Latitudinal differences in the amplitude of the OAE-2 carbon isotopic excursion: pCO2 and paleo productivity
Elisabeth C. van Bentum
Jacobus S. Sinninghe Damsté
- A complete, well-preserved record of the Cenomanian/Turonian (C/T) Oceanic Anoxic Event 2 (OAE-2) was recovered from Demerara Rise in the southern North Atlantic Ocean (ODP site 1260). Across this interval, we determined changes in the stable carbon isotopic composition of sulfur-bound phytane (δ13Cphytane), a biomarker for photosynthetic algae. The δ13Cphytane record shows a positive excursion at the onset of the OAE-2 interval, with an unusually large amplitude (~7‰) compared to existing C/T proto-North Atlantic δ13Cphytane records (3–6‰). Overall, the amplitude of the excursion of δ13Cphytane decreases with latitude. Using reconstructed sea surface temperature (SST) gradients for the proto-North Atlantic, we investigated environmental factors influencing the latitudinal δ13Cphytane gradient. The observed gradient is best explained by high productivity at DSDP Site 367 and Tarfaya basin before OAE-2, which changed in overall high productivity throughout the proto-North Atlantic during OAE-2. During OAE-2, productivity at site 1260 and 603B was thus more comparable to the mid-latitude sites. Using these constraints as well as the SST and δ13Cphytane-records from Site 1260, we subsequently reconstructed pCO2 levels across the OAE-2 interval. Accordingly, pCO2 decreased from ca. 1750 to 900 ppm during OAE-2, consistent with enhanced organic matter burial resulting in lowering pCO2. Whereas the onset of OAE-2 coincided with increased pCO2, in line with a volcanic trigger for this event, the observed cooling within OAE-2 probably resulted from CO2 sequestration in black shales outcompeting CO2 input into the atmosphere. Together these results show that the ice-free Cretaceous world was sensitive to changes in pCO2 related to perturbations of the global carbon cycle.
Malignant melanoma of the urethra: a rare histologic subdivision of vulvar cancer with a poor prognosis
- Malignant melanoma of the urethra is a rare tumour that is difficult to diagnose and treat, resulting in a poor prognosis. In this paper, we present the case of a 65-year-old woman who was referred to a gynaecologist because of a urethral mass that mimicked a caruncle. The tumour was removed by local excision, and a pathological analysis revealed a malignant melanoma. Distal urethrectomy was performed after three months with no evidence of residual tumour. There was no evidence of disease at a six-year followup. In this paper, we compare the epidemiology, treatment, staging, and prognosis of vulvar cancer in general to malignant melanoma of the vulva in particular.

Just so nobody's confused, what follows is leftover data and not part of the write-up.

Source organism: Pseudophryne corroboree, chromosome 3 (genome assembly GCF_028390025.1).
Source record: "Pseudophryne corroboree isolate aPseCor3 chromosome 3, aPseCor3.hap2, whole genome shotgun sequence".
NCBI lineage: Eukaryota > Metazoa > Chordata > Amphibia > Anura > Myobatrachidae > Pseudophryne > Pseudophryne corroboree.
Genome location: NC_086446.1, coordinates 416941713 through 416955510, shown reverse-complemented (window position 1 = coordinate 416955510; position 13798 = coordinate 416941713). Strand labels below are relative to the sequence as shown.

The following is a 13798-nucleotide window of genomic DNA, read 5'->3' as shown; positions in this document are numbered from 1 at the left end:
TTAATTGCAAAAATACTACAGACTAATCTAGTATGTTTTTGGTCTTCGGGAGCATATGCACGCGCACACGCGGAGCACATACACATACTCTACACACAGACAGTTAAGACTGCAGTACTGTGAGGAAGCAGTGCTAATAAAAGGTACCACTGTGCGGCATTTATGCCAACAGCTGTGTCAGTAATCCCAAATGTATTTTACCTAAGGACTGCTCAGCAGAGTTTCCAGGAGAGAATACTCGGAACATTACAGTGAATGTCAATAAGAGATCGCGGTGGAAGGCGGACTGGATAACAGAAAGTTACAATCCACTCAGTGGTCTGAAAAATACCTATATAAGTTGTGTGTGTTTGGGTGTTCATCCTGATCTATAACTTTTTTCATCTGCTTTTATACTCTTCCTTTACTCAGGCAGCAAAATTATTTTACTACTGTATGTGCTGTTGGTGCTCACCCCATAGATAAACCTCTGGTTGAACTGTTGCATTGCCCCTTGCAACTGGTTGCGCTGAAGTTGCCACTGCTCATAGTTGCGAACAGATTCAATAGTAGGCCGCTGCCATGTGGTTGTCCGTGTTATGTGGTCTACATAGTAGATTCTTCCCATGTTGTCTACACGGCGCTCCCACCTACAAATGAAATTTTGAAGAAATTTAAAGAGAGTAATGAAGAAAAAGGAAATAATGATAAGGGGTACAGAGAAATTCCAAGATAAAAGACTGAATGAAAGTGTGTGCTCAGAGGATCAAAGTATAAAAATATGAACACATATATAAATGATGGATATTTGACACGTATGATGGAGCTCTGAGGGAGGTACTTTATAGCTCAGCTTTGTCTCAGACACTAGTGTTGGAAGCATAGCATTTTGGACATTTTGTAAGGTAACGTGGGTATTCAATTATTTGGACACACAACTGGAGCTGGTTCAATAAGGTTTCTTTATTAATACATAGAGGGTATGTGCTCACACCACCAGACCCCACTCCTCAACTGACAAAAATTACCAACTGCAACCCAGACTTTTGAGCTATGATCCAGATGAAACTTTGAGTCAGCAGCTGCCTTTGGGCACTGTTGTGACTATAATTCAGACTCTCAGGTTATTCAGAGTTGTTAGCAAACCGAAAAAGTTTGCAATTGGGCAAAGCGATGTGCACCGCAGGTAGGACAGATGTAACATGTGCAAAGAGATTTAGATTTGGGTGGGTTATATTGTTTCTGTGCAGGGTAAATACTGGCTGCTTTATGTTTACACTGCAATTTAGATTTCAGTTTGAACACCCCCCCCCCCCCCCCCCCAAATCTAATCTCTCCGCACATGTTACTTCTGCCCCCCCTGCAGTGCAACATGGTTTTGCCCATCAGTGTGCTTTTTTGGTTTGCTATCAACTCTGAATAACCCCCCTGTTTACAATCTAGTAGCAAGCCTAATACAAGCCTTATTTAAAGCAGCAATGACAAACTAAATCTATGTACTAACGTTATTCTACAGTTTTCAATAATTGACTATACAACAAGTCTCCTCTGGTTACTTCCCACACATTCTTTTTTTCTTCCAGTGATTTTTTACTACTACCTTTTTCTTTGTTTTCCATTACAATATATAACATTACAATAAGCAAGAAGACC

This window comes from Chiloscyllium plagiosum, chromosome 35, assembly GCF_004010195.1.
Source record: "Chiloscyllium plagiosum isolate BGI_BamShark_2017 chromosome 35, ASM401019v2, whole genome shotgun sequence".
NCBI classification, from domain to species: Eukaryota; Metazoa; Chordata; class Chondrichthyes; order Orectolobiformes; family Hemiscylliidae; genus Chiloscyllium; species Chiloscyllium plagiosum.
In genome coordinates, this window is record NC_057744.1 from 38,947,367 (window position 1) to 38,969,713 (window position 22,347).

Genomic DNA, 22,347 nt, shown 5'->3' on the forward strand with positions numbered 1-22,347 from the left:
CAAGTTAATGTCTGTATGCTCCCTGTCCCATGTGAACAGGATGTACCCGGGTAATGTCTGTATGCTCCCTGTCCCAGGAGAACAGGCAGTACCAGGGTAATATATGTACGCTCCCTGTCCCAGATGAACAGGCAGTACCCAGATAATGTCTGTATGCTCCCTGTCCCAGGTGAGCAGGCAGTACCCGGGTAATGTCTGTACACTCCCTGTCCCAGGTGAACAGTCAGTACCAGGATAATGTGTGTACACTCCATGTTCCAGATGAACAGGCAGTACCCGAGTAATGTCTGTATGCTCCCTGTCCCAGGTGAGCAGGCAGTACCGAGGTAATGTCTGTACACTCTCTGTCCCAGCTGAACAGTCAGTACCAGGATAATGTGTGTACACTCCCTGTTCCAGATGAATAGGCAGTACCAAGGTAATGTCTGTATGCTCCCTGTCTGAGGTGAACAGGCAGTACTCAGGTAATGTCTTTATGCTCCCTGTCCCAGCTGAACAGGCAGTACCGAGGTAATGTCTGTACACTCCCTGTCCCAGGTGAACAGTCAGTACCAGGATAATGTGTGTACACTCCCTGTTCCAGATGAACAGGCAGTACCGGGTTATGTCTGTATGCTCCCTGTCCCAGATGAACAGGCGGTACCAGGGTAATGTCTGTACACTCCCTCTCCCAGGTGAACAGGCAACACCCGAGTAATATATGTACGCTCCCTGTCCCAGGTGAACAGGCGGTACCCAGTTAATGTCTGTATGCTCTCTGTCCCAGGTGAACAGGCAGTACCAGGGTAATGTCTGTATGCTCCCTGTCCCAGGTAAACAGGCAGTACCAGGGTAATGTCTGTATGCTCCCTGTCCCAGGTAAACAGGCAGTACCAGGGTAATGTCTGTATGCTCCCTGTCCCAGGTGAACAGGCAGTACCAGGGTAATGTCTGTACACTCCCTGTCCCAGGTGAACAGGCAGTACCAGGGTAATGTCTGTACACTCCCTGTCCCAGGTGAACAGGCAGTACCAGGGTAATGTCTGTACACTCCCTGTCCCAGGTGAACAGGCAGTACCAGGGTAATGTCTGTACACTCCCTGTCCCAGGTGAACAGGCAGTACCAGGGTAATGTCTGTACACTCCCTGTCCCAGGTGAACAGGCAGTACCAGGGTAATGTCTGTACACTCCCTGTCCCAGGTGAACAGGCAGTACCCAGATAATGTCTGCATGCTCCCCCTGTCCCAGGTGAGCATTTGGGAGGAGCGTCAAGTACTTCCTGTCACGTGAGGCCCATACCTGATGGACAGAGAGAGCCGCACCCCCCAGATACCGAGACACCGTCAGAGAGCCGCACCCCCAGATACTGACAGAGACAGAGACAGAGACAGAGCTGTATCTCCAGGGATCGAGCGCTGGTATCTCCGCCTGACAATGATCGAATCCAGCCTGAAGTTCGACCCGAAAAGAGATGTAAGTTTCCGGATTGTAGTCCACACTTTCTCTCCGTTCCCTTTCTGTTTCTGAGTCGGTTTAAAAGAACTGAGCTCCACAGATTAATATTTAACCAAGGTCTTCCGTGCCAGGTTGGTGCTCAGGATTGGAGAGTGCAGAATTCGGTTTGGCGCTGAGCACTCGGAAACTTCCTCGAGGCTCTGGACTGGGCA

Sustainable consumption: towards action and impact. : International scientific conference November 6th-8th 2011, Hamburg - European Green Capital 2011, Germany: abstract volume
- This volume contains the abstracts of all oral and poster presentations of the international scientific conference „Sustainable Consumption – Towards Action and Impact“ held in Hamburg (Germany) on November 6th-8th 2011. This unique conference aims to promote a comprehensive academic discourse on issues concerning sustainable consumption and brings together scholars from a wide range of academic disciplines.
In modern societies, private consumption is a multifaceted and ambivalent phenomenon: it is a ubiquitous social practice and an economic driving force, yet at the same time, its consequences are in conflict with important social and environmental sustainability goals. Finding paths towards “sustainable consumption” has therefore become a major political issue. In order to properly understand the challenge of “sustainable consumption”, identify unsustainable patterns of consumption and bring forward the necessary innovations, a collaborative effort of researchers from different disciplines is needed.
TTF-TCNQ-based thin films and microcrystals - growth and charge transport phenomena
Astrophysical Implications of the QCD phase transition
- The possible role of a first order QCD phase transition at nonvanishing quark chemical potential
and temperature for cold neutron stars and for supernovae is delineated. For cold neutron stars,
we use the NJL model with nonvanishing color superconducting pairing gaps, which describes
the phase transition to the 2SC and the CFL quark matter phases at high baryon densities. We
demonstrate that these two phase transitions can both be present in the core of neutron stars and
that they lead to the appearance of a third family of solution for compact stars. In particular, a core
of CFL quark matter can be present in stable compact star configurations when slightly adjusting
the vacuum pressure to the onset of the chiral phase transition from the hadronicmodel to the NJL
model. We show that a strong first order phase transition can have strong impact on the dynamics
of core collapse supernovae. If the QCD phase transition sets in shortly after the first bounce, a
second outgoing shock wave can be generated which leads to an explosion. The presence of the
QCD phase transition can be read off from the neutrino and antineutrino signal of the supernova.
Adding epoetin alfa to intense dose-dense adjuvant chemotherapy for breast cancer: randomized clinical trial
Andreas du Bois
Ingo B. Runnebaum